Local activist Go Kaew Wah, better known as Gilbert Go, was fined a total of $3,200 for offenses including participating in protests without a permit on Friday (August 19). , may have to spend three days in jail after the court hears it.He won’t pay the full amount.

Goh, 61, was found guilty of refusing to sign a police statement and of public order and morals.

He was fined $2,000 on Friday for attending a public rally to promote the cause without a permit outside the Immigration Checkpoint (ICA) building on Kallang Road on May 1 last year. I got

He was also fined $1,200 for refusing to sign a statement he later filed with police. This means he has to pay a total of $3,200.

But after the verdict, defense attorney Lim Tean told Deputy Chief District Judge Luke Tan that his client would only pay the $2,000 fine.

Unless he pays the $1,200 fine, Go will have to spend three days in jail.

At a rally last year, he carried a placard that read, “Ban all flights from India. We are not racist! Just be cautious.” posted a picture of on Facebook.

His protest comes a week after Singapore banned all long-term pass holders and short-term visitors who had been in India in the past 14 days from entering or transiting India.

The court heard that Mr. Ko refused to sign an affidavit recorded by a police officer at Bedok Police Station on May 11 last year.

In the filing, deputy prosecutors Andre Chong and Johannes Ng said Goh was clearly promoting the cause by holding up a placard near the ICA building.

The prosecutor added:

“His claim that he would not have been granted if he had applied is purely speculative and, in any event, irrelevant.”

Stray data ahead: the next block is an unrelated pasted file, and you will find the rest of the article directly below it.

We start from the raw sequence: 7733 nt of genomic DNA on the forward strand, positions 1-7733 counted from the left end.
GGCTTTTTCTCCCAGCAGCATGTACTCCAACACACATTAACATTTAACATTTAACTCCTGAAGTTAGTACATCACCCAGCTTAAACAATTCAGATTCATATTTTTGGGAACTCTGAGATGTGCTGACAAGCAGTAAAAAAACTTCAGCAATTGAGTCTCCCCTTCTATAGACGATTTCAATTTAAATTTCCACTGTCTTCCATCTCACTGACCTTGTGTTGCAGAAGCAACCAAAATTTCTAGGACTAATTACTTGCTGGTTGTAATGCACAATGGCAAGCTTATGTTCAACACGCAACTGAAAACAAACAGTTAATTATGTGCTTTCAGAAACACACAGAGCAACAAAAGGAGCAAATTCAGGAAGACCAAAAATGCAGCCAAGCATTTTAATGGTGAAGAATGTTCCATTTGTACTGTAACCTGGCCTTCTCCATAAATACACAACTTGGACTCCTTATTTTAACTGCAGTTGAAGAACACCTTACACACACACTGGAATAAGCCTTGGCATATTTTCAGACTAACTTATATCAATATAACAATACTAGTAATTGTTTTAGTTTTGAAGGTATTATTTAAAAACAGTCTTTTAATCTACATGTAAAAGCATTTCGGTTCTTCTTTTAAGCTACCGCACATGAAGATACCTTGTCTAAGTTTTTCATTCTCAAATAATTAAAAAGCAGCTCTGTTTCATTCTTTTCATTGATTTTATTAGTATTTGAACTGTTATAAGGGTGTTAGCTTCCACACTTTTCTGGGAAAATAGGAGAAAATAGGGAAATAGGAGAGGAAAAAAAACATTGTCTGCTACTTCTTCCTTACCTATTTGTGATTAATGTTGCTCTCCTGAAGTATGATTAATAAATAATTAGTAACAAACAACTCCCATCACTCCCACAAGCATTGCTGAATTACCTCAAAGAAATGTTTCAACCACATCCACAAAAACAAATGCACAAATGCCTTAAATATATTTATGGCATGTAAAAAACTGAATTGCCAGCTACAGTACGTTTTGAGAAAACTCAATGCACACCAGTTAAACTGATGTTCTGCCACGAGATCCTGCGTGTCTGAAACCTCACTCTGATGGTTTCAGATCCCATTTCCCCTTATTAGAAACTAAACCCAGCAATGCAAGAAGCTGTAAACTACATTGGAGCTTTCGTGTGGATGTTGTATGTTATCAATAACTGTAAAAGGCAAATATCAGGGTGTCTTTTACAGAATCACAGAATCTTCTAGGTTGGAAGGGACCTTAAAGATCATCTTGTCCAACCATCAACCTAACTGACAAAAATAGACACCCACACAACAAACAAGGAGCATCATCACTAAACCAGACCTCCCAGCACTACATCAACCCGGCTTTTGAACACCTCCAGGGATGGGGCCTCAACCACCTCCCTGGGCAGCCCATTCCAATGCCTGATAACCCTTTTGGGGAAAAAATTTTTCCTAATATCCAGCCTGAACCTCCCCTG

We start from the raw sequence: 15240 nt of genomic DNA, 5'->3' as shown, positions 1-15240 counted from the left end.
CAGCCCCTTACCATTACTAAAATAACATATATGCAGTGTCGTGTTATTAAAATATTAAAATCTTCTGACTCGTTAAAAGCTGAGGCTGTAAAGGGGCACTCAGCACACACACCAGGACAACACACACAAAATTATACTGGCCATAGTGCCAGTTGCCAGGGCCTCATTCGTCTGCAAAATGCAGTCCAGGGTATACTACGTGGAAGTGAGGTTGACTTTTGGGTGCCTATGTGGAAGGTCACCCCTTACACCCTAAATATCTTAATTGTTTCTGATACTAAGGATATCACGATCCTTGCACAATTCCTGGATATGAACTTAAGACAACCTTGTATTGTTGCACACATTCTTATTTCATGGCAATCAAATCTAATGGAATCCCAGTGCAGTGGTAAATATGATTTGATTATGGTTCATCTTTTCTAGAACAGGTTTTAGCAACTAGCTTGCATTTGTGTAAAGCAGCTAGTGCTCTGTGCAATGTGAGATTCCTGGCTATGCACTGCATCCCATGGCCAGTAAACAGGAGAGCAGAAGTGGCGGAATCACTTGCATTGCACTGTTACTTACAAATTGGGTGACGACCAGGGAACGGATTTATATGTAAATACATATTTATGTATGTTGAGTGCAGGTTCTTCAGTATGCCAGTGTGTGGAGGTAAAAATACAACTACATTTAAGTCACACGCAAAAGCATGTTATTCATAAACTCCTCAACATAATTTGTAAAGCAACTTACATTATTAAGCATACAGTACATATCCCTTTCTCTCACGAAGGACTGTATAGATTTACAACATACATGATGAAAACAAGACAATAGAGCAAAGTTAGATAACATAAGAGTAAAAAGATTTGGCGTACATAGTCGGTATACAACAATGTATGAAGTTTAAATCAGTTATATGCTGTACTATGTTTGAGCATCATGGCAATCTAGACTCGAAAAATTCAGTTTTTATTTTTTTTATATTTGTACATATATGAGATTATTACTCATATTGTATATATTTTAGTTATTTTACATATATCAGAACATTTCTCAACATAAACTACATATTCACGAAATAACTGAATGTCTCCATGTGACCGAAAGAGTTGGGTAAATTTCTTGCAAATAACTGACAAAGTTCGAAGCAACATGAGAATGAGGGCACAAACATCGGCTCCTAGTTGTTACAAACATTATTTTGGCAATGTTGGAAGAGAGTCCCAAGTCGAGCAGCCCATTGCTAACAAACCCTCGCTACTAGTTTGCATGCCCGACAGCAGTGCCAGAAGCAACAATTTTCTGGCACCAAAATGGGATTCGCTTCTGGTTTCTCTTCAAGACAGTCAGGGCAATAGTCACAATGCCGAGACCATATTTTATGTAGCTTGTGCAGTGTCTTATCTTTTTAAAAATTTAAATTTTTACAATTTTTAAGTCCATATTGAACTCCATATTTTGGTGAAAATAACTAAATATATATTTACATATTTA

Prosecutors also said his subsequent Facebook post explained his motivation for the protest.

“A simple reading of his sensational and provocative Facebook posts indicates that his actions were intended to stir up antipathy against foreigners,” they added.

Goh’s Facebook post on May 22 last year had the caption, “Stop Singapore’s genocide and close borders,” according to court documents.

It was superimposed on his protest photos.

In his defense, Goh claimed he was not making the cause public, but later claimed he had “good reasons” not to sign the statement.

Prosecutors said his explanation for not signing the statement was not that he didn’t have to.

Instead he said:

On Friday, DPP Chong asked the court to fine Goh a total of $3,700 to $4,200.

He said Goh’s actions were aimed at unraveling Singapore’s social fabric, and the activists showed a complete lack of remorse.

Lim sued his client for fines totaling up to $1,500, and said prosecutors had tried to unfairly portray Goh as someone who would harbor a grudge against foreigners.

Attorneys told the court that Ngo was not a divisive person, stressing that Ngo did charity work and brought relief to the homeless.

Goh later said in court that he was neither anti-xenophobic nor xenophobic.

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